Last week, we talked about the biggest known brooch from the Greville Bequest, and today, we’ve got a closer look at the smallest: the Greville Scroll Brooch.
The petite diamond and pearl brooch was commissioned by Dame Margaret Greville from Cartier in London in 1929. The platinum jewel has a fairly simple design: a single diamond scroll, punctuated by a trio of pearls, one of which is set as a drop. But there are little touches that remind us that the brooch was made during the Art Deco era, including a pair of horizontal rows of diamonds that hug the sides of the scroll.
Mrs. Greville was famous for her love of pearls. In her biography of Maggie, Pam Burbidge notes that she talked about her pearls frequently, and that the press made comments about their magnificence as well. This particular piece combines the pearls that she loved with the Art Deco style that she grew to favor over the years. As Queen Elizabeth (the Queen Mother) also loved pearls, it’s no surprise that this was one of the pieces from the bequest that she wore personally in the years after the war.
Here’s a good close-up of the brooch, taken in 2016. An even better close image of the brooch is available in The Queen’s Diamonds. Interestingly, Hugh Roberts writes that the brooch was intended to be quite versatile, worn either with the pearl drop facing upward or downward. However, both the Queen Mother and the present Queen have always worn it with the pearl drop facing up.
The Queen Mother generally favored much larger brooches—and especially loved pieces with chain or pendant sections. This brooch doesn’t fit with that general design aesthetic, but the Queen Mum still wore it, pinning it to her jackets and even her hats. At the end of her long life, she particularly liked to wear the brooch for gala occasions, adding a little extra sparkle to her ensembles for visits to the theater. Here, she wears the small jewel pinned to a bright green evening gown to watch the Kirov Ballet perform at the Royal Opera House in Covent Garden on her 100th birthday in August 2000. She’s also wearing two more pieces of Greville jewelry: the Diamond Peardrop Earrings and the Diamond Festoon Necklace.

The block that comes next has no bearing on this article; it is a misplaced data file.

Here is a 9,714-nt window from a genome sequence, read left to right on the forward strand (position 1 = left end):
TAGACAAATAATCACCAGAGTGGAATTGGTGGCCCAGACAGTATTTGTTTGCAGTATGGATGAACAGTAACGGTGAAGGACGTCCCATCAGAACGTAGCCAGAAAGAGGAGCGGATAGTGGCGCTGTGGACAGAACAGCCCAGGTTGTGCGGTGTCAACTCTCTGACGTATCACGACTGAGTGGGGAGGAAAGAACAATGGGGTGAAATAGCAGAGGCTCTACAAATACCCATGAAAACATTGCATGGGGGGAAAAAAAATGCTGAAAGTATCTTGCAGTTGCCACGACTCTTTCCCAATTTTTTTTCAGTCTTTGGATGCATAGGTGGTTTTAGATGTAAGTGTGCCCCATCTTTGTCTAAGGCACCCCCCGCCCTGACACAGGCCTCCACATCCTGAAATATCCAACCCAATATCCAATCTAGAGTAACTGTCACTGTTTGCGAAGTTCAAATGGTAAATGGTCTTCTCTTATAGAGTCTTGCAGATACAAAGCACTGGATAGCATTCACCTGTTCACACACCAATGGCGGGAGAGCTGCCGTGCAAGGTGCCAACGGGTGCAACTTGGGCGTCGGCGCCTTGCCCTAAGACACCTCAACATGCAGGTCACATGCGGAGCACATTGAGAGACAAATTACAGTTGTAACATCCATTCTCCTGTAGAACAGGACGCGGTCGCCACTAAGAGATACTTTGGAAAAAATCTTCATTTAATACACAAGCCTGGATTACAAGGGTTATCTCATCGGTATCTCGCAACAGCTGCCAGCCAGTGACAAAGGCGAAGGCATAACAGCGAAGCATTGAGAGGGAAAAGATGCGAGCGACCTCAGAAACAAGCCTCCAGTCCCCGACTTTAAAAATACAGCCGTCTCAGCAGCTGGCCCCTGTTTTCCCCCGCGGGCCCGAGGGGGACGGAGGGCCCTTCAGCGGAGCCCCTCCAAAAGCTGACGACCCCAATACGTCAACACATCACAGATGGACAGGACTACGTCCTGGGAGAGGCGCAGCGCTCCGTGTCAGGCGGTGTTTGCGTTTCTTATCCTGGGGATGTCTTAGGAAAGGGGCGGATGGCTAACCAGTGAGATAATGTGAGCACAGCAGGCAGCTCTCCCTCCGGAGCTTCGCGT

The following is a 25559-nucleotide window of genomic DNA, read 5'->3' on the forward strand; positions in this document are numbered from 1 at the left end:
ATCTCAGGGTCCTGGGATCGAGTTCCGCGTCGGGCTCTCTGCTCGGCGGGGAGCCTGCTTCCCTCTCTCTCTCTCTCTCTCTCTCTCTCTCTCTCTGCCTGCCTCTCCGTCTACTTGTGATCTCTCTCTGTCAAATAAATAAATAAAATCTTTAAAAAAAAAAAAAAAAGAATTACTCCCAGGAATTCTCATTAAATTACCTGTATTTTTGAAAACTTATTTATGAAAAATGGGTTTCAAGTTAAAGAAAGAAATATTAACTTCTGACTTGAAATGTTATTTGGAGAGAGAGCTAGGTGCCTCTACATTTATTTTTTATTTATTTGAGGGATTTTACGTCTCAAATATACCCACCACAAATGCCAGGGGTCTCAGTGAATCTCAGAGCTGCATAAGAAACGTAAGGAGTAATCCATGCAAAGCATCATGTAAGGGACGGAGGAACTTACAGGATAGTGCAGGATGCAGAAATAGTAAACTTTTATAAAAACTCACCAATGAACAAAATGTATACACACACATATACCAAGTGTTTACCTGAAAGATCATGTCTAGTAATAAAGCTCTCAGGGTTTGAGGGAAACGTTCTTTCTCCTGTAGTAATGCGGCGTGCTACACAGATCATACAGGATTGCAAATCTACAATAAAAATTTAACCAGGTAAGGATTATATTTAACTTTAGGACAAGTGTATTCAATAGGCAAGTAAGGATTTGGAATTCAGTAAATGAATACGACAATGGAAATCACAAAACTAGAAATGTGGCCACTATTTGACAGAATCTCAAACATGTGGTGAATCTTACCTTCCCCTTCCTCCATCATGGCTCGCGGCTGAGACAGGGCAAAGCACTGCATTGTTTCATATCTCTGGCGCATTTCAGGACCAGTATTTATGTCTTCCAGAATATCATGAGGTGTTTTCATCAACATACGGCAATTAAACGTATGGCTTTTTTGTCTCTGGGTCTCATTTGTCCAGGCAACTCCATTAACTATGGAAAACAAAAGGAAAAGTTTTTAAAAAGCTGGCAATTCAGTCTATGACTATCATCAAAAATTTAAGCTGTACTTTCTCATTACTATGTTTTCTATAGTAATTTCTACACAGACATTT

The Queen inherited the brooch in 2002, and one of her first appearances in the jewel came almost a decade later. She wore the piece twice during her October 2011 royal tour of Australia. (It was a choice with historical echoes: the Queen Mother also notably wore the brooch during her 1958 visit to the same country.) The first outing came during a tree planting ceremony on the grounds of Government House in Canberra.
Later in the trip, she wore the brooch for a state reception at Government House in Perth. The pearls glowed almost like pale aquamarines against the bright blue of the Queen’s jacket on that occasion.
In June 2013, the Queen wore the brooch with a bright floral dress as she presented the Order of New Zealand to the Duke of Edinburgh at Buckingham Palace.
Here’s a better view of the brooch during the presentation. As is so often the case with small brooches, this one disappears a bit against any bright printed fabric.
To my mind, the Queen’s most successful outing in the brooch to date took place in March 2016. She wore the jewel as she opened a new exhibit, “The Land Of The Lions,” at the London Zoo. The brooch looked lovely pinned to the sweeping neckline of the Queen’s jacket, and the vintage lines of her hat also coordinated beautifully with the jewel.